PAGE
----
Nausea & Vomiting

Numerous animal models support the suggestion that THC and CBD have anti-emetic and anti-nausea properties (1). At present, robust human data remains limited due to the lack of large scale, controlled clinical trials. Anecdotal evidence, surveys and clinical trials investigating nausea in HIV/AIDS patients and chemotherapy induced nausea and vomiting (CINV) patients, indicate that cannabinoid medicine may assist in the control of nausea. In a recent survey performed by 271 patients in Canada who are registered to purchase cannabis from Tilray, 29% (n = 79) reported using cannabis for nausea. Furthermore, cannabis was perceived to be effective for symptom relief in nearly all of the total participants (n = 257, 95%) (2).

In a systematic review of 30 clinical trials involving orally administered synthetic cannabinoids (nabilone and dronabinol) for the treatment of CINV, cannabinoids were found to be more effective than active comparators (prochlorperazine, metoclopramide, chlorpromazine, thiethylperazine, haloperidol, domperidone, or alizapride) and placebo across all trials (3). In the Duran et al study, a higher proportion of patients in the cannabis based medicine (CBM) group experienced a complete response during the overall observation period [5/7 (71.4%) with CMB vs. 2/9 (22.2%) with placebo, the difference being 49.2% (95% CI 1%, 75%)], due to the delayed period (4). Furthermore, 3 products based on synthetic cannabinoids (nabilone and dronabinol) have already received FDA approval in the USA for the treatment of CINV in patients who have failed to respond adequately to conventional antiemetic treatment. Cannabinoids have also been recommended in international anti-emetic guidelines for the prevention of chemotherapy-induced nausea and vomiting (5).

In a study of healthy volunteers in which syrup of ipecac was used to induce nausea and vomiting, smoked marijuana was found to reduce subjective ratings of queasiness and objective measures of vomiting (6).

Patients suffering from HIV also report using medicinal cannabis to alleviate nausea and vomiting symptoms. In a survey of 523 HIV patients, 27% reported using cannabis to treat their symptoms, 93% of which report an improvement in nausea with cannabis use (7).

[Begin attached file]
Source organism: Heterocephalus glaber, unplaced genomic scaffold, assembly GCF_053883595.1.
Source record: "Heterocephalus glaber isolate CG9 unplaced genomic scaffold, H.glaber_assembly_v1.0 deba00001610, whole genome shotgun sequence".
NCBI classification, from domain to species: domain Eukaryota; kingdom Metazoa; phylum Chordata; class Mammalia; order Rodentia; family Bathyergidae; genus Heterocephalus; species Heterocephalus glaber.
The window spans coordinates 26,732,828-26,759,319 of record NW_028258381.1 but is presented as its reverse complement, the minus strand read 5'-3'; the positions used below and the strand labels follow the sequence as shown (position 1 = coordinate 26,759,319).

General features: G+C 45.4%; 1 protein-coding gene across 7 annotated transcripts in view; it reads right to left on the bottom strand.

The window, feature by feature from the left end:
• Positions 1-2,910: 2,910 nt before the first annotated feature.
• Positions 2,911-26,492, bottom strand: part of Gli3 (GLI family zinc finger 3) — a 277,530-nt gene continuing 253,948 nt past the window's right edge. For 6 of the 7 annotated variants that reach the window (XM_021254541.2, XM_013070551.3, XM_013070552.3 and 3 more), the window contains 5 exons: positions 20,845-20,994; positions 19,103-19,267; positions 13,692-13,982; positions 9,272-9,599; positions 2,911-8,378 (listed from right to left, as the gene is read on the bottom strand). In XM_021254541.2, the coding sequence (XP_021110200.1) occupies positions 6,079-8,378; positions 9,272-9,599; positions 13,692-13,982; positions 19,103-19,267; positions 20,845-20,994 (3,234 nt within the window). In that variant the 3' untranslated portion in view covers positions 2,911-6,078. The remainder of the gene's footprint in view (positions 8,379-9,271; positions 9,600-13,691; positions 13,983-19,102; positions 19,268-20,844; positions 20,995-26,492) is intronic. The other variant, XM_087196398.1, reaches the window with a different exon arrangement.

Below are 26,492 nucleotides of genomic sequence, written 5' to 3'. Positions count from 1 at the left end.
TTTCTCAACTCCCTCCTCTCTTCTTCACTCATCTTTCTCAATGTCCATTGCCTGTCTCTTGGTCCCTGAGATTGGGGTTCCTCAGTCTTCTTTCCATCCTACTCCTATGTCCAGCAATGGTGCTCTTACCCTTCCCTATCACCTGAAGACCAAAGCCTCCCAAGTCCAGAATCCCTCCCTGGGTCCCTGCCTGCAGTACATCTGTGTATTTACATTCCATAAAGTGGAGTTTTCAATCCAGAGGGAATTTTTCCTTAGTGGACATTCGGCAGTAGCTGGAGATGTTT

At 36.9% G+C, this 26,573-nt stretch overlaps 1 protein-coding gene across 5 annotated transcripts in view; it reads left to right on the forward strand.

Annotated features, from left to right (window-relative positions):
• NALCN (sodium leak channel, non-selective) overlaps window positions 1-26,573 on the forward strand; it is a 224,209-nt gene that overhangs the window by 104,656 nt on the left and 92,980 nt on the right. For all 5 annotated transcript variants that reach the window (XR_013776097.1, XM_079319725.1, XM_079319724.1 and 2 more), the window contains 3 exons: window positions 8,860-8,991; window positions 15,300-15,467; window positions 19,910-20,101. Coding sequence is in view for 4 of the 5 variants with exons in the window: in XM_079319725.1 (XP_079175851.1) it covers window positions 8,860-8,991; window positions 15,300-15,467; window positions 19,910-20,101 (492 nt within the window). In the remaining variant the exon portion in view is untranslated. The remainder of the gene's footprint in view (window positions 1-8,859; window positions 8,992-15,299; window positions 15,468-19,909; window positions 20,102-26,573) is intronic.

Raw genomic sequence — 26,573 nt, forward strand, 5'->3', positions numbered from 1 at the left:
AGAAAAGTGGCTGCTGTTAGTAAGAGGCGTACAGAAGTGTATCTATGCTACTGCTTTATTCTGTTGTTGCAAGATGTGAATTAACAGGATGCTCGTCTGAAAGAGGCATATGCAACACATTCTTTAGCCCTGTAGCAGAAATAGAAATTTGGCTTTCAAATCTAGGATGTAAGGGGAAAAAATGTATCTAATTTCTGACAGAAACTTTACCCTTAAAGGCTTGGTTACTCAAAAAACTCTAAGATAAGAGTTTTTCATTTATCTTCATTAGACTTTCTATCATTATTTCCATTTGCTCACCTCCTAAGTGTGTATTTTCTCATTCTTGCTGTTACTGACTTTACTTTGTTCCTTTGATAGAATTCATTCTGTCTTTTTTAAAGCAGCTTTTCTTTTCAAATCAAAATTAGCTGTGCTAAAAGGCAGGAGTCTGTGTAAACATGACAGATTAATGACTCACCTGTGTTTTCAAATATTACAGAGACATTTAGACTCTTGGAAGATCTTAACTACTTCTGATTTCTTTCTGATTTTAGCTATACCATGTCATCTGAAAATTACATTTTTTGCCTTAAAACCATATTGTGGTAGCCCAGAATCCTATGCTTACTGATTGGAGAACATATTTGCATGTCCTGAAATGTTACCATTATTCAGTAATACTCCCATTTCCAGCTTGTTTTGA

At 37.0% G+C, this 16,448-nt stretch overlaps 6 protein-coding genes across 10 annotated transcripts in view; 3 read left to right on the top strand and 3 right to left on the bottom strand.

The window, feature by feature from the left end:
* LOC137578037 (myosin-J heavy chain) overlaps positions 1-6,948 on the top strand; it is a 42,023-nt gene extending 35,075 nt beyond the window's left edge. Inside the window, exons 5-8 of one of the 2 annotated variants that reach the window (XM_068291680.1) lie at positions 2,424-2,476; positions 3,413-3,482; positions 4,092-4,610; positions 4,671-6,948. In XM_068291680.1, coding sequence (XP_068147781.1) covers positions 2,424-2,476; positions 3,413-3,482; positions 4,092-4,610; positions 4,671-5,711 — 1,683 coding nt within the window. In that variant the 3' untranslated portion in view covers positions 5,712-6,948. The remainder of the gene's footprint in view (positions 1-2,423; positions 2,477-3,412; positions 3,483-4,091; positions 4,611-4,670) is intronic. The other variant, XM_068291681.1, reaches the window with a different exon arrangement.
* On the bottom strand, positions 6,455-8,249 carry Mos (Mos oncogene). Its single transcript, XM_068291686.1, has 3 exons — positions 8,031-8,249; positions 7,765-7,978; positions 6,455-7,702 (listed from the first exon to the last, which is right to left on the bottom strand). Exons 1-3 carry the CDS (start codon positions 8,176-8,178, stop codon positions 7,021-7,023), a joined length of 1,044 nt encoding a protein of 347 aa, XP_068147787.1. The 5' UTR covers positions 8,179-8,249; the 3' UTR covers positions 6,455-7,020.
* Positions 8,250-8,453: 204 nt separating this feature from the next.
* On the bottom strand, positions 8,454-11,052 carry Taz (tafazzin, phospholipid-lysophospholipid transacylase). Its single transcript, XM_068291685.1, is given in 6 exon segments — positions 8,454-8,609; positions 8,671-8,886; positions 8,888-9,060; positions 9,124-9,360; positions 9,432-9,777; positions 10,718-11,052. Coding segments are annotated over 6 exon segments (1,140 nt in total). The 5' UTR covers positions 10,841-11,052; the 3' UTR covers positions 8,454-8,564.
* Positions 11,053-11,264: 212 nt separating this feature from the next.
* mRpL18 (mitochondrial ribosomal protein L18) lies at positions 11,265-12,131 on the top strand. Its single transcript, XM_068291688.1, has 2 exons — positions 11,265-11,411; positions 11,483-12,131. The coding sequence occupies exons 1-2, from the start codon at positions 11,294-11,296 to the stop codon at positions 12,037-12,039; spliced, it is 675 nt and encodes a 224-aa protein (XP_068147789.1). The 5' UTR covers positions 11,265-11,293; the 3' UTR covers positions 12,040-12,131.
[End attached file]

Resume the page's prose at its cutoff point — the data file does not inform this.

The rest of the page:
Two recent studies investigating the efficacy of THC in preventing postoperative nausea and vomiting found THC or nabilone (synthetic THC) to not be an effective treatment for nausea under the trial conditions tested (8-9).

 Safety of an oromucosal standardized cannabis extract in chemotherapy-induced nausea and vomiting (4)      

 Study Design:  Double-blind, pilot, parallel, placebo-controlled phase II clinical trial

Inclusion Criteria: Participants had to be older than 18 years, Karnofsky score 70 with CINV lasting more than 24h according to the MANE questionnaire, despite prophylaxis with standard anti-emetic treatment.

Cohort:  Whole plant cannabis-based medicine (CBM) n = 7. Placebo n= 9.

Results: A higher proportion of patients in the CBM group experienced a complete response during the overall observation period [5/7 (71.4%) with CMB vs. 2/9 (22.2%) with placebo, the difference being 49.2% (95% CI 1%, 75%)], due to the delayed period.

Safety:  The incidence of AEs was higher in the CBM group (86% vs. 67%). No serious AEs were reported. Only one patient in the CBM arm was withdrawn due to AEs.

Products most prescribed for this condition:
References
  1. Cannabinoids as Potential Treatment for Chemotherapy-Induced Nausea and Vomiting. Rock EM, Parker LA.Front Pharmacol. 2016 Jul 26;7:221.
  2. Philippe Lucasa, Zach Walsh. Medical cannabis access, use, and substitution for prescription opioids and other substances: A survey of authorized medical cannabis patients. International Journal of Drug Policy 42 (2017) 30–35
  3. Cannabinoids for control of chemotherapy induced nausea and vomiting: quantitative systematic review. Martin R Tramèr, Dawn Carroll, Fiona A Campbell, D John M Reynolds, R Andrew Moore, Henry J McQuay. BMJ 2001;323:16–21
  4. Duran M, Capella D. Safety of an oromucosal standardized cannabis extract in chemotherapy-induced nausea and vomiting. Brit J Clin Pharmacol 2010 70:5 656-663
  5. Gralla RJ et al. Recommendations for the use of antiemetics: evidence-based, clinical practice guidelines. American Society of Clinical Oncology. J Clin Oncol 1999; 17: 2971-94
  6. Soderpalm, Alyson Schuster, Harriet de Wit. Antiemetic efficacy of smoked marijuana Subjective and behavioral effects on nausea induced by syrup of ipecac. Pharmacology, Biochemistry and Behavior 69 (2001) 343 – 350
  7. Woolridge, Barton, Samuel, Osorio, Dougherty, and Holdcroft. Cannabis Use in HIV for Pain and Other Medical Symptoms. Journal of Pain and Symptom Management. Vol. 29 No. 4 April 2005
  8. Kleine-Brueggeney, Greif, Brenneisen, Urwyler, Stueber, Theiler. Intravenous Delta-9-Tetrahydrocannabinol to Prevent Postoperative Nausea and Vomiting: A Randomized Controlled Trial. Anesth Analg. 2015 121(5):1157-64.
  9. Levin, Dulberg, Chan, Hare, Mazer, Hong. A randomized-controlled trial of nabilone for the prevention of acute postoperative nausea and vomiting in elective surgery. Can J Anaesth. 2017 Apr;64(4):385-395.
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